“The air up there in the clouds is very pure and fine, bracing and delicious. And why shouldn’t it be? —it is the same the angels breathe.”
– Mark Twain, Roughing It, Chapter XXII, 1886

In my mind, I’m a free bird (no relation to Lynyrd Skynyrd), soaring over San Francisco’s Coit Tower, the wind blowing in my face, not a care in the world. In reality, my meat body is half a mile away at Swissnex, perched atop Birdly at the Swissnex grand opening a few weeks ago.

Max Rheiner, Zurich University of the Arts
Max Rheiner, Zurich University of the Arts

Birdly is a multisensory virtual reality experience, crafted by Max Rheiner and his team at the Zurich University of the Arts. The player lays atop a custom table that supports their chest, hips, legs, and arms. It’s not exactly comfortable, but it’s not uncomfortable, either, and is acceptable for the duration of the experience. The player’s head is is left free in order to accommodate the Rift. Arms are placed across boards which act as wings and slotted underneath a bracket that allows the player to pull up on the wing; the start button is also positioned on the bracket.

14849335053_cc9c4dbaec_bLike many VR experiences, birdly is one of those things that’s more easily seen than described. For the first time since I’ve been writing about VR, I was initially self-conscious about how I must look to the collection of strangers in the room, sprawled on this contraption. That concern dissipated after about 10 seconds once my mind starting soaking in the experience.

The simulation runs atop the Unity engine, with the birdly rig itself appearing as a USB device dropped into the game. PLW Modelworks was kind enough to lend the team a model of downtown San Francisco so participants could soar over familiar territory.

It took a little time, safely hundreds of feet above San Francisco, to become accustom to my new body. The control scheme is intuitive, and even people without flight experience should quickly pick up on how to operate the surfaces. Want to go up? Rotate your wrists backwards to create lift. Want to bank to the left? Lower your left arm and raise your right. Flap your arms to gain speed. Beside feeling the table pitch and roll and tip in response to what’s happening in VR, the design team created a multisensory experience with the inclusion of a fan, which speeds up the faster you go, and an olfactory module (Flying over forest? It should smell like trees!), though unfortunately the latter wasn’t in operation the time.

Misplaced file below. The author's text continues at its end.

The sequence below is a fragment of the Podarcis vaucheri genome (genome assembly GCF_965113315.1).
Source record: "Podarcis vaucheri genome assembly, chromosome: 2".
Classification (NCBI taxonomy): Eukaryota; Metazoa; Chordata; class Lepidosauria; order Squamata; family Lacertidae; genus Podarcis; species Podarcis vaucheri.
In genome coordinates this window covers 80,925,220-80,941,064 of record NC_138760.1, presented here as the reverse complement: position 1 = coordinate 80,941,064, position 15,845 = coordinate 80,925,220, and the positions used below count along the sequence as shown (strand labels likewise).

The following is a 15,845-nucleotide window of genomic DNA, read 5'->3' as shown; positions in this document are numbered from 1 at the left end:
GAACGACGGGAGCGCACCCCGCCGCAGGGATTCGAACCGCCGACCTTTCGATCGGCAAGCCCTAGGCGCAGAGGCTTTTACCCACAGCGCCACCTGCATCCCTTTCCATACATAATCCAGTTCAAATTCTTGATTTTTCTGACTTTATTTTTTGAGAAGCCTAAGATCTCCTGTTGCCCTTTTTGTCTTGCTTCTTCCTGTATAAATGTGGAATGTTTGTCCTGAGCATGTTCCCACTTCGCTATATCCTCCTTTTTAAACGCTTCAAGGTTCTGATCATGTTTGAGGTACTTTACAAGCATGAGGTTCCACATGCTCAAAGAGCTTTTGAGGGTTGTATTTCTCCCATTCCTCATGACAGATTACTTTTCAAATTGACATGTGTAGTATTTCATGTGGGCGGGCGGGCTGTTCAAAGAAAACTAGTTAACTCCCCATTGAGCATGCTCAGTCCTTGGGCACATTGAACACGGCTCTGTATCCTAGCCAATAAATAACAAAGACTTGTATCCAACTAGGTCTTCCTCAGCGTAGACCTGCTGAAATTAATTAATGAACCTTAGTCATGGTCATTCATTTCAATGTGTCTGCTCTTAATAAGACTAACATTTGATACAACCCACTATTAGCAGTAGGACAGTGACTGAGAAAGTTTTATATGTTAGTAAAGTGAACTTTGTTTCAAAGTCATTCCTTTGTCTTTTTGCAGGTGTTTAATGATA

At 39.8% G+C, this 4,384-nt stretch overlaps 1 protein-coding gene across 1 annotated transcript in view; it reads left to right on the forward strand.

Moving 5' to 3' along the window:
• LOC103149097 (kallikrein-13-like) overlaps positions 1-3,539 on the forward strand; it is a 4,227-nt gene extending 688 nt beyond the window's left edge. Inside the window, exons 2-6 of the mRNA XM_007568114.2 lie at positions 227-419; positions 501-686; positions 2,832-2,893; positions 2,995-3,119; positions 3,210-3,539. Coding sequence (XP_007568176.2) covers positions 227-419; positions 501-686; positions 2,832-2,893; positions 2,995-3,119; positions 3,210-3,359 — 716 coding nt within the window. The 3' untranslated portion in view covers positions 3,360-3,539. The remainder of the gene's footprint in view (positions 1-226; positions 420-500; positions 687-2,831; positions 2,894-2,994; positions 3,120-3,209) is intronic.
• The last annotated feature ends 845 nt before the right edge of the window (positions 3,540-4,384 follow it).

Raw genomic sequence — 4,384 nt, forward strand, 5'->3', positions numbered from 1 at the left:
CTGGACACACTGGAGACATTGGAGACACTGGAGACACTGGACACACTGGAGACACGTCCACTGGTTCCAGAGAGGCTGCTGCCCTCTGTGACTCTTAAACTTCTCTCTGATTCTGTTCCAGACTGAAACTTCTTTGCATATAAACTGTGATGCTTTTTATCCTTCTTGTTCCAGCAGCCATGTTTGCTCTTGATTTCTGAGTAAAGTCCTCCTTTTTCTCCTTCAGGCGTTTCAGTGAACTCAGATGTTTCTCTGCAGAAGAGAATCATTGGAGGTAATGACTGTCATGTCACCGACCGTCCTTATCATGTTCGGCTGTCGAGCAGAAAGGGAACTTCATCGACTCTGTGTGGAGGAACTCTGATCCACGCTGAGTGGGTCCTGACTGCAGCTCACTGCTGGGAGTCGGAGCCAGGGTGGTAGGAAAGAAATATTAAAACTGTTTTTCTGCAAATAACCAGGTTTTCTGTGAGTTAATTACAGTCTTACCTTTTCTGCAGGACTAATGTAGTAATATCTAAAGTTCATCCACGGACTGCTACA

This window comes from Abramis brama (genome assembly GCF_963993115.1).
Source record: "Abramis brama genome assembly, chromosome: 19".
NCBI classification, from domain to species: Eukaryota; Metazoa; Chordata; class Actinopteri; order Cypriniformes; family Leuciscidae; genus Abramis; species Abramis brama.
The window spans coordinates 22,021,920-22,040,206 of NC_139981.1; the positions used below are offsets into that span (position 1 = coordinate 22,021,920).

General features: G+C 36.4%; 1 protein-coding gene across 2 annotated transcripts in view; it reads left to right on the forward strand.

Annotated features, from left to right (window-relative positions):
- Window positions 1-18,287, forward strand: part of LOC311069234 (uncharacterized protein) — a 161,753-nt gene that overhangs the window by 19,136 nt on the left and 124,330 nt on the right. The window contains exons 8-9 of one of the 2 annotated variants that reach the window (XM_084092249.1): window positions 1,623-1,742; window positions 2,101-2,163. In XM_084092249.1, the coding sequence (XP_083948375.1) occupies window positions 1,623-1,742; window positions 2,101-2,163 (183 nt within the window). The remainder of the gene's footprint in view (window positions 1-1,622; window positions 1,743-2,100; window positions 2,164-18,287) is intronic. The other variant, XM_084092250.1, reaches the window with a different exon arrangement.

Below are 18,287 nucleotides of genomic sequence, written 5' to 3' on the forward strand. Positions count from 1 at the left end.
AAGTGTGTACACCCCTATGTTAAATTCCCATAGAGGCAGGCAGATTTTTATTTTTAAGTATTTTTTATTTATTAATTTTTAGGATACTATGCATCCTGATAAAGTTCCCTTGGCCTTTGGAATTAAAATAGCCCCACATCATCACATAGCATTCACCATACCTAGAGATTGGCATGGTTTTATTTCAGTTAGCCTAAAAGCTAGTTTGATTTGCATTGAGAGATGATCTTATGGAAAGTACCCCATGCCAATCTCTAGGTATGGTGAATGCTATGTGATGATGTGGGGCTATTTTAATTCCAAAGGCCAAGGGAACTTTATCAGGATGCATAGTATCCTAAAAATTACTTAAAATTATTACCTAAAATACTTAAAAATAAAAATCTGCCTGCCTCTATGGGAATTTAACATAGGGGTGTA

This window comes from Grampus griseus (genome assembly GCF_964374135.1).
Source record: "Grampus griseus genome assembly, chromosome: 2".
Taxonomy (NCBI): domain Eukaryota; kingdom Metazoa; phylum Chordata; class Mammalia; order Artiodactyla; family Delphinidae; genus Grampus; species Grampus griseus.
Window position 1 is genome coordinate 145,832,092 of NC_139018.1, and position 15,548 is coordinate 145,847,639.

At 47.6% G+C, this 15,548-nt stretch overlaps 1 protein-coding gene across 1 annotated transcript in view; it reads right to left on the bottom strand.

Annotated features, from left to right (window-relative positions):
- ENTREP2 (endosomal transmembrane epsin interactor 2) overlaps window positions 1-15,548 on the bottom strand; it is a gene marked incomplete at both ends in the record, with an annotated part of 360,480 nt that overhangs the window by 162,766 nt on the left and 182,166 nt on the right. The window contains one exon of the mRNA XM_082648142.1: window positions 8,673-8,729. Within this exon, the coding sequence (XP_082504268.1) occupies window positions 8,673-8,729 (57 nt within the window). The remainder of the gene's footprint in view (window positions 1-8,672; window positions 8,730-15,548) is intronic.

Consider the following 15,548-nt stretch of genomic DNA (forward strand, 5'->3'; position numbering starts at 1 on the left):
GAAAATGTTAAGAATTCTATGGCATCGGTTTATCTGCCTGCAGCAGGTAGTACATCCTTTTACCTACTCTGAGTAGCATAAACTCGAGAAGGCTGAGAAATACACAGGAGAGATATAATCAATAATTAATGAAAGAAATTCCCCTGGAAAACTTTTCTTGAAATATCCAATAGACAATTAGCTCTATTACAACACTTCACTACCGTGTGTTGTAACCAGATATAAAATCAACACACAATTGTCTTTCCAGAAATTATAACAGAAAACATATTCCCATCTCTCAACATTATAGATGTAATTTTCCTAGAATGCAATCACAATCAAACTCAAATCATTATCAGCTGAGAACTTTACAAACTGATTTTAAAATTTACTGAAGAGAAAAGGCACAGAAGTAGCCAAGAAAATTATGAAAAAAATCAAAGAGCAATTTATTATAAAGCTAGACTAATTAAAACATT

Brian smiles after a crash landing
Brian smiles after a crash landing

Once I was comfortable in my new body, I did a nose-dive towards the buildings below, feeling the wind pick up in my face, soaring down streets with buildings to my left and right. Turning corners was a breeze. Later, I flapped my arms to gain altitude, and practiced steep turns near Coit Tower. Sensing my time in the simulation was almost over, I attempted to land, despite being informed that landing hasn’t been built-in to the game yet. I crashed, of course, and my view faded to black.

Birdly team member Fabian Troxler shares more:

It’s always exciting to see people pushing the limits of what VR means, whether it be with fashion, real estate, health, ingenious control experiments like Birdly, or hundreds of other examples. VR offers the immersive environment for creative developers to craft wonderful experiences. Our thanks to the Birdly team and Swissnex for inviting us to check out the system.

About Swissnex (from their web site): Swissnex San Francisco is a platform for the exchange of knowledge and ideas in science, education, art, and innovation. Through our public events and study tours, we highlight the best of Swiss and North American ingenuity and create opportunities for networking among our diverse group of professional contacts in the San Francisco Bay Area, Silicon Valley, and beyond. We offer workspace in the heart of downtown San Francisco and the resources to help international guests, start-ups, university outposts, entrepreneurs-in-residence, and other visitors succeed.

This article may contain affiliate links. If you click an affiliate link and buy a product we may receive a small commission which helps support the publication. See here for more information.